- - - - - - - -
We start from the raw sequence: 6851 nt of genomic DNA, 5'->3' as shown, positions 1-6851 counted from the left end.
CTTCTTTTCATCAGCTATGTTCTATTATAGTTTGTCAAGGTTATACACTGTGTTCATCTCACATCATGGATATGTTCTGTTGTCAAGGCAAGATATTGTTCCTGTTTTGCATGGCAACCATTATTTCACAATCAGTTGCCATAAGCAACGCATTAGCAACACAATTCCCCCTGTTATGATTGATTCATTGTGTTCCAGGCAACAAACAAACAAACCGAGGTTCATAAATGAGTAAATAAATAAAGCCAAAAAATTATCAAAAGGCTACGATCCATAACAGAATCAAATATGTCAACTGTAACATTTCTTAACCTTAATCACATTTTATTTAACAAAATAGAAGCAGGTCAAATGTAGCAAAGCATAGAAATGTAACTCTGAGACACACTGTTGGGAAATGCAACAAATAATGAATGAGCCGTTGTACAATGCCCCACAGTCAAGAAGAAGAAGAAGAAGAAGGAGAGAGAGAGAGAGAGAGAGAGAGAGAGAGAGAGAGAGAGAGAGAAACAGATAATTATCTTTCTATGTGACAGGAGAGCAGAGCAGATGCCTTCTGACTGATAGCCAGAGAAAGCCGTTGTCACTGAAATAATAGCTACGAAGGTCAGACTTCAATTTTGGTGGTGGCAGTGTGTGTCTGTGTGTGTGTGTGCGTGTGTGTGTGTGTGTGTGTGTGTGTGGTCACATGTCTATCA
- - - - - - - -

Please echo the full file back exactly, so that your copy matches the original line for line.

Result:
We start from the raw sequence: 6851 nt of genomic DNA, 5'->3' as shown, positions 1-6851 counted from the left end.
CTTCTTTTCATCAGCTATGTTCTATTATAGTTTGTCAAGGTTATACACTGTGTTCATCTCACATCATGGATATGTTCTGTTGTCAAGGCAAGATATTGTTCCTGTTTTGCATGGCAACCATTATTTCACAATCAGTTGCCATAAGCAACGCATTAGCAACACAATTCCCCCTGTTATGATTGATTCATTGTGTTCCAGGCAACAAACAAACAAACCGAGGTTCATAAATGAGTAAATAAATAAAGCCAAAAAATTATCAAAAGGCTACGATCCATAACAGAATCAAATATGTCAACTGTAACATTTCTTAACCTTAATCACATTTTATTTAACAAAATAGAAGCAGGTCAAATGTAGCAAAGCATAGAAATGTAACTCTGAGACACACTGTTGGGAAATGCAACAAATAATGAATGAGCCGTTGTACAATGCCCCACAGTCAAGAAGAAGAAGAAGAAGAAGGAGAGAGAGAGAGAGAGAGAGAGAGAGAGAGAGAGAGAGAGAGAGAAACAGATAATTATCTTTCTATGTGACAGGAGAGCAGAGCAGATGCCTTCTGACTGATAGCCAGAGAAAGCCGTTGTCACTGAAATAATAGCTACGAAGGTCAGACTTCAATTTTGGTGGTGGCAGTGTGTGTCTGTGTGTGTGTGTGCGTGTGTGTGTGTGTGTGTGTGTGTGTGGTCACATGTCTATCA